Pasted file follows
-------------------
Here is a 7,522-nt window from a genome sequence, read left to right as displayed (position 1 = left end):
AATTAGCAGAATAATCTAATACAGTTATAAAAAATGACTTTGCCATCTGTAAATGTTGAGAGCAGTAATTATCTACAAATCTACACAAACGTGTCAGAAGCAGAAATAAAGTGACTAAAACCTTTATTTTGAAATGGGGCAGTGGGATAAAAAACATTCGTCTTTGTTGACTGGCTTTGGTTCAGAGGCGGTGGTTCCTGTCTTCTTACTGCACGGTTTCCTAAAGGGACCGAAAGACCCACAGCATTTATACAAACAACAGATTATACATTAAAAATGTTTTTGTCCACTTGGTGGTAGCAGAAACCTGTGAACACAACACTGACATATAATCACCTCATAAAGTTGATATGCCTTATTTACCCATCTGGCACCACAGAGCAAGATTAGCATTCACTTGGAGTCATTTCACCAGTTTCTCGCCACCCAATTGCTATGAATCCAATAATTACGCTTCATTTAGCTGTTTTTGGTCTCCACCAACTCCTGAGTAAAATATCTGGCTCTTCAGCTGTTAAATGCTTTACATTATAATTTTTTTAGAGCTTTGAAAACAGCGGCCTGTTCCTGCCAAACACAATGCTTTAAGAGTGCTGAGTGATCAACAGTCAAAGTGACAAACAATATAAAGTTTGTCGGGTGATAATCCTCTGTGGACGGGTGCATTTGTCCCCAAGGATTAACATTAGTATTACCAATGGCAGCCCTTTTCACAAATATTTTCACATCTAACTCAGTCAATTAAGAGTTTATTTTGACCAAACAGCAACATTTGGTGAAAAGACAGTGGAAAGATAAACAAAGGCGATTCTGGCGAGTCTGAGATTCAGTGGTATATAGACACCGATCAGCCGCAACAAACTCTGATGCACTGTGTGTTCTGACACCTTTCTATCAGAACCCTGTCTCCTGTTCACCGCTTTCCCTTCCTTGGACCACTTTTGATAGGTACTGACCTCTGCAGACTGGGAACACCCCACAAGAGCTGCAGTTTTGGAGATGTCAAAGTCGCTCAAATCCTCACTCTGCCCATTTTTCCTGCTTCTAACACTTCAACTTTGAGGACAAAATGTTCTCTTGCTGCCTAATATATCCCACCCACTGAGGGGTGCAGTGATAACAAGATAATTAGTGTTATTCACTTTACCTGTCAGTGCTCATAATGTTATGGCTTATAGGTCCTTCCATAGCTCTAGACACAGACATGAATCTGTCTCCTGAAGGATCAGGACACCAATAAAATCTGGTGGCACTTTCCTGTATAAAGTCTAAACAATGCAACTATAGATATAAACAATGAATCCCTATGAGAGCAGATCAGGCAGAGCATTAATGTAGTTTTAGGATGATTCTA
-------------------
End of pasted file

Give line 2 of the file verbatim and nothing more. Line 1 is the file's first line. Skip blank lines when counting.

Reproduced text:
AATTAGCAGAATAATCTAATACAGTTATAAAAAATGACTTTGCCATCTGTAAATGTTGAGAGCAGTAATTATCTACAAATCTACACAAACGTGTCAGAAGCAGAAATAAAGTGACTAAAACCTTTATTTTGAAATGGGGCAGTGGGATAAAAAACATTCGTCTTTGTTGACTGGCTTTGGTTCAGAGGCGGTGGTTCCTGTCTTCTTACTGCACGGTTTCCTAAAGGGACCGAAAGACCCACAGCATTTATACAAACAACAGATTATACATTAAAAATGTTTTTGTCCACTTGGTGGTAGCAGAAACCTGTGAACACAACACTGACATATAATCACCTCATAAAGTTGATATGCCTTATTTACCCATCTGGCACCACAGAGCAAGATTAGCATTCACTTGGAGTCATTTCACCAGTTTCTCGCCACCCAATTGCTATGAATCCAATAATTACGCTTCATTTAGCTGTTTTTGGTCTCCACCAACTCCTGAGTAAAATATCTGGCTCTTCAGCTGTTAAATGCTTTACATTATAATTTTTTTAGAGCTTTGAAAACAGCGGCCTGTTCCTGCCAAACACAATGCTTTAAGAGTGCTGAGTGATCAACAGTCAAAGTGACAAACAATATAAAGTTTGTCGGGTGATAATCCTCTGTGGACGGGTGCATTTGTCCCCAAGGATTAACATTAGTATTACCAATGGCAGCCCTTTTCACAAATATTTTCACATCTAACTCAGTCAATTAAGAGTTTATTTTGACCAAACAGCAACATTTGGTGAAAAGACAGTGGAAAGATAAACAAAGGCGATTCTGGCGAGTCTGAGATTCAGTGGTATATAGACACCGATCAGCCGCAACAAACTCTGATGCACTGTGTGTTCTGACACCTTTCTATCAGAACCCTGTCTCCTGTTCACCGCTTTCCCTTCCTTGGACCACTTTTGATAGGTACTGACCTCTGCAGACTGGGAACACCCCACAAGAGCTGCAGTTTTGGAGATGTCAAAGTCGCTCAAATCCTCACTCTGCCCATTTTTCCTGCTTCTAACACTTCAACTTTGAGGACAAAATGTTCTCTTGCTGCCTAATATATCCCACCCACTGAGGGGTGCAGTGATAACAAGATAATTAGTGTTATTCACTTTACCTGTCAGTGCTCATAATGTTATGGCTTATAGGTCCTTCCATAGCTCTAGACACAGACATGAATCTGTCTCCTGAAGGATCAGGACACCAATAAAATCTGGTGGCACTTTCCTGTATAAAGTCTAAACAATGCAACTATAGATATAAACAATGAATCCCTATGAGAGCAGATCAGGCAGAGCATTAATGTAGTTTTAGGATGATTCTA